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i need to restore my backup at different database server with following sequence on daily basis

level 0 incremental only once level 1 incremental everyday

i did the level 0 restore successfully however when i was restoring the incremental backup using the incremental backup level 1 control file i noticed that RMAN was reading the full backup files and allocating almost the same space used to restore the level 0 back .

my question is can i restore incremental level 1 backups on daily basis without restoring the level 0 backup ? also why the rman allocate more space for each restore if the datafiles already exists from the level 0 backup ?

below are the scripts used for full and inc backup

Full

#!/bin/bash ORACLE_HOME=/u01/app/oracle/product/12.2.0.1/dbhome_1

ORACLE_SID=cdb11

PATH=$PATH:$ORACLE_HOME/bin

DD=date +%Y-%m-%d-%H-%M

export ORACLE_HOME ORACLE_SID PATH DD

mkdir /ArchiveDBBackup/DAILY_RMAN/${DD}

LOGFILE=/ArchiveDBBackup/DAILY_RMAN/log/DAILY_FULLBKP_date +%Y%m%d.log

rman target / LOG $LOGFILE <<EOF run { backup as compressed backupset incremental level 0 DEVICE TYPE DISK TAG='DAILY_BACKUP' FORMAT '/ArchiveDBBackup/DAILY_RMAN/${DD}/DAILY_FULLBKP_%D_%T_%s-%p' check logical database plus archivelog; backup current controlfile format '/ArchiveDBBackup/DAILY_RMAN/${DD}/CDB1_CONTROLFILE_%D_%T_%s-%p'; backup spfile format '/ArchiveDBBackup/DAILY_RMAN/${DD}/CDB1_SPFILE_%D_%T_%s-%p'; } EOF

INC

#!/bin/bash

ORACLE_HOME=/u01/app/oracle/product/12.2.0.1/dbhome_1

ORACLE_SID=cdb11

PATH=$PATH:$ORACLE_HOME/bin

DD=date +%Y-%m-%d-%H-%M

export ORACLE_HOME ORACLE_SID PATH DD

mkdir /ArchiveDBBackup/DAILY_INC/${DD}

LOGFILE=/ArchiveDBBackup/DAILY_INC/log/DAILY_INCBKP_date +%Y%m%d.log

rman target / LOG $LOGFILE <<EOF run { backup as compressed backupset INCREMENTAL LEVEL 1 DEVICE TYPE DISK TAG='DAILY_INC' FORMAT '/ArchiveDBBackup/DAILY_INC/${DD}/DAILY_INCBKP_%D_%T_%s-%p' check logical database plus archivelog; backup current controlfile format '/ArchiveDBBackup/DAILY_INC/${DD}/CDB1_CONTROLFILE_%D_%T_%s-%p'; backup spfile format '/ArchiveDBBackup/DAILY_INC/${DD}/CDB1_SPFILE_%D_%T_%s-%p'; } EOF

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2 Answers 2

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Incremental backups make copies of all data blocks changed since the previous incremental backup. If you have updated a lot of data, or if the daily amount of archive logs is significantly larger than the size of most data files, that could add up to almost as much space required as a full backup.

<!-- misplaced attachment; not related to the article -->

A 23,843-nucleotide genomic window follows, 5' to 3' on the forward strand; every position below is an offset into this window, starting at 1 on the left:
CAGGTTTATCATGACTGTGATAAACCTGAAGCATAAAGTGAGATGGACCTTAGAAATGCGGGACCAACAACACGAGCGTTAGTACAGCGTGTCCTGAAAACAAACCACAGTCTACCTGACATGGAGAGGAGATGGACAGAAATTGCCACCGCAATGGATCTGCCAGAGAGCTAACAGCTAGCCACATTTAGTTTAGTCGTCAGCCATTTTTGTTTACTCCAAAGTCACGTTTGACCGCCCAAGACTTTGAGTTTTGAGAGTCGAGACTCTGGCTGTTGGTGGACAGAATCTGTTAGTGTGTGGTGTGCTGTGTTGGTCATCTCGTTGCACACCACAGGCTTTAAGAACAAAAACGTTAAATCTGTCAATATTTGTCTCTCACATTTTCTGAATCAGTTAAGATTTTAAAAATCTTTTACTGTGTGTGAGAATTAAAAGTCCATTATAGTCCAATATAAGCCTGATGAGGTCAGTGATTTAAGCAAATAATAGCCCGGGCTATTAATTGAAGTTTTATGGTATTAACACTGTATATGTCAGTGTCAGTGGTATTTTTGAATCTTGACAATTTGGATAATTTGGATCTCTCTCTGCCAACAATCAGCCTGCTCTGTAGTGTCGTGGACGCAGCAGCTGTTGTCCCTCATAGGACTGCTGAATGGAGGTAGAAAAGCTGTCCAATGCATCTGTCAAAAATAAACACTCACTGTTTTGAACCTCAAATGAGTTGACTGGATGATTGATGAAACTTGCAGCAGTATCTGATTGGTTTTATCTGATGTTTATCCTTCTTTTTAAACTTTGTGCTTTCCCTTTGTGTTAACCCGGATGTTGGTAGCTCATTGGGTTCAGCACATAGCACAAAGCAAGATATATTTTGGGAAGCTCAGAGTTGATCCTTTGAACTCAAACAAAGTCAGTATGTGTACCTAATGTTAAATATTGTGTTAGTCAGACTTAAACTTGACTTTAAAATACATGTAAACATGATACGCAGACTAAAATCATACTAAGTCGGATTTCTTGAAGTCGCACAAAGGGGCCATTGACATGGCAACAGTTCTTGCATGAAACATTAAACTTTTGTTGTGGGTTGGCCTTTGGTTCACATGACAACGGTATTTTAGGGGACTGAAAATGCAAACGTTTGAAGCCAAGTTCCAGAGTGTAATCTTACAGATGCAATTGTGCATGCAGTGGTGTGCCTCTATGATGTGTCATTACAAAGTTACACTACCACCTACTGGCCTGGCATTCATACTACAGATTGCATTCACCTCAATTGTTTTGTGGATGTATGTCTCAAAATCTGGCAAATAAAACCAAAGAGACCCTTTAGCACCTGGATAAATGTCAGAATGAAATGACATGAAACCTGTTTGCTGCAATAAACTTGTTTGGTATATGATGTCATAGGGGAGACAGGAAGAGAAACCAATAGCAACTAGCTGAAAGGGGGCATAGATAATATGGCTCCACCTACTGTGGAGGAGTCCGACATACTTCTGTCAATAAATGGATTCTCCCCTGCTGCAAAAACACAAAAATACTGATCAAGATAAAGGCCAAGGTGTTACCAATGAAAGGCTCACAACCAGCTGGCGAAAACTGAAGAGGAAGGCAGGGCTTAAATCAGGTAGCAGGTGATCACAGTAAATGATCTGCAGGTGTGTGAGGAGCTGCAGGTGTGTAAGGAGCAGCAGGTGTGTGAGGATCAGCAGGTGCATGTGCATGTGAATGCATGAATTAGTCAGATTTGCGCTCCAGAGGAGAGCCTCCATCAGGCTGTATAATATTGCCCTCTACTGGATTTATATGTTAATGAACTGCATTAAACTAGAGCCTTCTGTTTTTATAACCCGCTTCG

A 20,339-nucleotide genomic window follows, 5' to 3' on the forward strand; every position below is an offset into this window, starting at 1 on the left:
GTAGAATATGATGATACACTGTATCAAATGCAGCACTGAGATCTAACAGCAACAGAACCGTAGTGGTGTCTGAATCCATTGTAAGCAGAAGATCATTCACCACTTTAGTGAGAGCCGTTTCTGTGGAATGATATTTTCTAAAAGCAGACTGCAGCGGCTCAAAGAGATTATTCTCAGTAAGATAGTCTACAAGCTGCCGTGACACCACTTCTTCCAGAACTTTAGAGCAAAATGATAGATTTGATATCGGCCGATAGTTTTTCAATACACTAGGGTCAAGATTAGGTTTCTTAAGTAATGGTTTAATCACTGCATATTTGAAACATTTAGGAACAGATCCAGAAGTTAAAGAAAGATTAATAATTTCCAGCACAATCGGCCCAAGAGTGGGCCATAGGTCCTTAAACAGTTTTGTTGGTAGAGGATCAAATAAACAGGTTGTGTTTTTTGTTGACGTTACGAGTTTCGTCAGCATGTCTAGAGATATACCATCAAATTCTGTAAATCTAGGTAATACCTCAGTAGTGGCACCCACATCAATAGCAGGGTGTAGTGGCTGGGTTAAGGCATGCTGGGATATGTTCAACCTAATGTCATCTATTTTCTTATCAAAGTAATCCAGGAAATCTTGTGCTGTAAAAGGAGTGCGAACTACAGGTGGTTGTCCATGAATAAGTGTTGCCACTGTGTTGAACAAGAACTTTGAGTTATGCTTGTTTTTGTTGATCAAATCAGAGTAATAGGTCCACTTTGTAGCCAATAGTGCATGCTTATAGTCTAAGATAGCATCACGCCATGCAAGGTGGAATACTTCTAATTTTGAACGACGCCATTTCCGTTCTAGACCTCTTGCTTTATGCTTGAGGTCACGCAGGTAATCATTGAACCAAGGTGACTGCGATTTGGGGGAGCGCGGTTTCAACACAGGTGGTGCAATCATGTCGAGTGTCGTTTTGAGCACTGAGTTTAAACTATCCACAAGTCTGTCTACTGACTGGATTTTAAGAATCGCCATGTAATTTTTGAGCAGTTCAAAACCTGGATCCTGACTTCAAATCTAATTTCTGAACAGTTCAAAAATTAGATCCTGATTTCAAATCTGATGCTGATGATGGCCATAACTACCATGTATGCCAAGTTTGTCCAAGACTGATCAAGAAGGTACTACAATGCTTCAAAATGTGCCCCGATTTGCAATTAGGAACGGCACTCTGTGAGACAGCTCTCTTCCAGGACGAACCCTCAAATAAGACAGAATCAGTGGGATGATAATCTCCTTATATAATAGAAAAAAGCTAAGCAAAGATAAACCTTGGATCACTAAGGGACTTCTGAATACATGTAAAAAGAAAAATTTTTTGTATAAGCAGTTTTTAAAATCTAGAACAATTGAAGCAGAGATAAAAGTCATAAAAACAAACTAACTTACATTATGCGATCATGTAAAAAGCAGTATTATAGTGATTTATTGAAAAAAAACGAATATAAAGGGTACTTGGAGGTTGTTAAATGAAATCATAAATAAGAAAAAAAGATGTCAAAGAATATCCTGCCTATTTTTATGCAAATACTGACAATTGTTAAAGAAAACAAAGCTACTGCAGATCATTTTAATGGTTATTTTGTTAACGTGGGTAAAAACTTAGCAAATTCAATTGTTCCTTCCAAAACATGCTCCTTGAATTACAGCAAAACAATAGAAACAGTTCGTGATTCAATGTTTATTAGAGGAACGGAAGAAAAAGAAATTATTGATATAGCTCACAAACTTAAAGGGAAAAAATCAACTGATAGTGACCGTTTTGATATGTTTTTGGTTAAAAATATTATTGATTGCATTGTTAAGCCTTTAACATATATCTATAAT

As for the restore, RMAN must always start from the most recent complete level 0 backup and then apply all incremental changes on top of that to reach the desired point in time or SCN value. You can't restore from just a level 1 backup because it only contains changes, not the baseline starting point for all data.

Have you considered using rman's "duplicate database" feature, as described here: https://docs.oracle.com/database/121/BRADV/rcmdupdb.htm#BRADV010 ?

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  • appreciate your response alot , i do understand that incremental backups must be restore on top of level 0 backups . but i mean if i restore level 0 backup and opened the database , can i restore the incremental backups that been taken after on the source database ? Jun 28, 2021 at 11:48
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    No. Every restore must start from the same point. Once you open the database you have introduced new changes not present in the backups, so if you want to restore to a different point in time you have to go back to the baseline.
    – pmdba
    Jun 28, 2021 at 11:51
  • Thanks , that answered it ^_^ Jun 29, 2021 at 7:25
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You don't state the purpose of the second database, but you might want to consider using DataGuard to create a Snapshot Standby database. (That's the plain vanilla, "free" sort of DataGuard, not the "Active" version that costs you money - although the latter might be another option for you).

DataGuard is a Disaster Recovery technology that can use log shipping to maintain copies of a Primary database. In this case, you start by creating a Physical Standby database, a complete copy of your Primary database which is is permanently in Recovery mode, receiving redo from the Primary.

Then, when you want to use this Standby, you "unplug" it from DataGuard and open it, just like any other database - this is the Snapshot Standby. You can use this database in any way you like, even writing changes to it (but don't).

When you want to "refresh" the Standby from the Primary, you "plug" it back into DataGuard, which will then "catch-up" all the redo logs generated on the Primary, bringing the Standby back up to date.

Warning: This requires a lot of disk space.
Not only do you need to buffer all of the redo logs generated on the Primary (which are held in the FRA on both the Primary and the Standby) but you'll also need Flashback [Database] logging in place. This is used by DataGuard to "flashback" the Standby database to the point it was "unplugged" from the Primary, so that redo Apply can pick up where it left off.
(Remember when I said you shouldn't make changes to the Snapshot Standby? This is why!)

If you have the money for it, you might also consider "Active" DataGuard.
In this arrangement, you have a Physical Standby database, permanently connected to the Primary and receiving redo all the time, but the "Active" part allows you to run queries against it as well. I'm pretty sure you can't make any changes, though.

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